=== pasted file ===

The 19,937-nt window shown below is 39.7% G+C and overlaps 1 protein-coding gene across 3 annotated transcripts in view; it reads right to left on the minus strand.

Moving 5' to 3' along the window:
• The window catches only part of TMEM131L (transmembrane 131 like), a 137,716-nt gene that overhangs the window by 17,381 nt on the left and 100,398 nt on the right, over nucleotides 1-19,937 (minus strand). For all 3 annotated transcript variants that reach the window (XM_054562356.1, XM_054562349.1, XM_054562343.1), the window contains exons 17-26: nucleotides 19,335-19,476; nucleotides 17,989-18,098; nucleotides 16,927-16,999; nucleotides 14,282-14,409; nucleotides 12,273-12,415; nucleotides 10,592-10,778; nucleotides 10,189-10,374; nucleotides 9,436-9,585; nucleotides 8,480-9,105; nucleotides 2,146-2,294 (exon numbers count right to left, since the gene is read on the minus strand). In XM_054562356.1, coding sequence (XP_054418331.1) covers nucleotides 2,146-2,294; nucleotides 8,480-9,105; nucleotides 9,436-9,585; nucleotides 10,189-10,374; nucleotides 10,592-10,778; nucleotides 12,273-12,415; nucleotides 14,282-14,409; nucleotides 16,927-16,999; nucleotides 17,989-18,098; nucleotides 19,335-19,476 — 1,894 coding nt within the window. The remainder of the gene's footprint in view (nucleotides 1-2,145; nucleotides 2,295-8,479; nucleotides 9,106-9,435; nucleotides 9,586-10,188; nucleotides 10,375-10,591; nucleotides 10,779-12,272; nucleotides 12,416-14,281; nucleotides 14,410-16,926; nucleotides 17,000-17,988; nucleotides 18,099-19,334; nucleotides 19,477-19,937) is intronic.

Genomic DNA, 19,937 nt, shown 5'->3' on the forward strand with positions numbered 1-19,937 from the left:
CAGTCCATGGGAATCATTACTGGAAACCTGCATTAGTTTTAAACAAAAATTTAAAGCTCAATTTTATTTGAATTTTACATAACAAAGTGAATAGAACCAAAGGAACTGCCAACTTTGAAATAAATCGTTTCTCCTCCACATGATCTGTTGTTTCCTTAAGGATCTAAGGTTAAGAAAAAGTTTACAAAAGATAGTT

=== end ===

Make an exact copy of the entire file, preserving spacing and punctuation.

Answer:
The 19,937-nt window shown below is 39.7% G+C and overlaps 1 protein-coding gene across 3 annotated transcripts in view; it reads right to left on the minus strand.

Moving 5' to 3' along the window:
• The window catches only part of TMEM131L (transmembrane 131 like), a 137,716-nt gene that overhangs the window by 17,381 nt on the left and 100,398 nt on the right, over nucleotides 1-19,937 (minus strand). For all 3 annotated transcript variants that reach the window (XM_054562356.1, XM_054562349.1, XM_054562343.1), the window contains exons 17-26: nucleotides 19,335-19,476; nucleotides 17,989-18,098; nucleotides 16,927-16,999; nucleotides 14,282-14,409; nucleotides 12,273-12,415; nucleotides 10,592-10,778; nucleotides 10,189-10,374; nucleotides 9,436-9,585; nucleotides 8,480-9,105; nucleotides 2,146-2,294 (exon numbers count right to left, since the gene is read on the minus strand). In XM_054562356.1, coding sequence (XP_054418331.1) covers nucleotides 2,146-2,294; nucleotides 8,480-9,105; nucleotides 9,436-9,585; nucleotides 10,189-10,374; nucleotides 10,592-10,778; nucleotides 12,273-12,415; nucleotides 14,282-14,409; nucleotides 16,927-16,999; nucleotides 17,989-18,098; nucleotides 19,335-19,476 — 1,894 coding nt within the window. The remainder of the gene's footprint in view (nucleotides 1-2,145; nucleotides 2,295-8,479; nucleotides 9,106-9,435; nucleotides 9,586-10,188; nucleotides 10,375-10,591; nucleotides 10,779-12,272; nucleotides 12,416-14,281; nucleotides 14,410-16,926; nucleotides 17,000-17,988; nucleotides 18,099-19,334; nucleotides 19,477-19,937) is intronic.

Genomic DNA, 19,937 nt, shown 5'->3' on the forward strand with positions numbered 1-19,937 from the left:
CAGTCCATGGGAATCATTACTGGAAACCTGCATTAGTTTTAAACAAAAATTTAAAGCTCAATTTTATTTGAATTTTACATAACAAAGTGAATAGAACCAAAGGAACTGCCAACTTTGAAATAAATCGTTTCTCCTCCACATGATCTGTTGTTTCCTTAAGGATCTAAGGTTAAGAAAAAGTTTACAAAAGATAGTT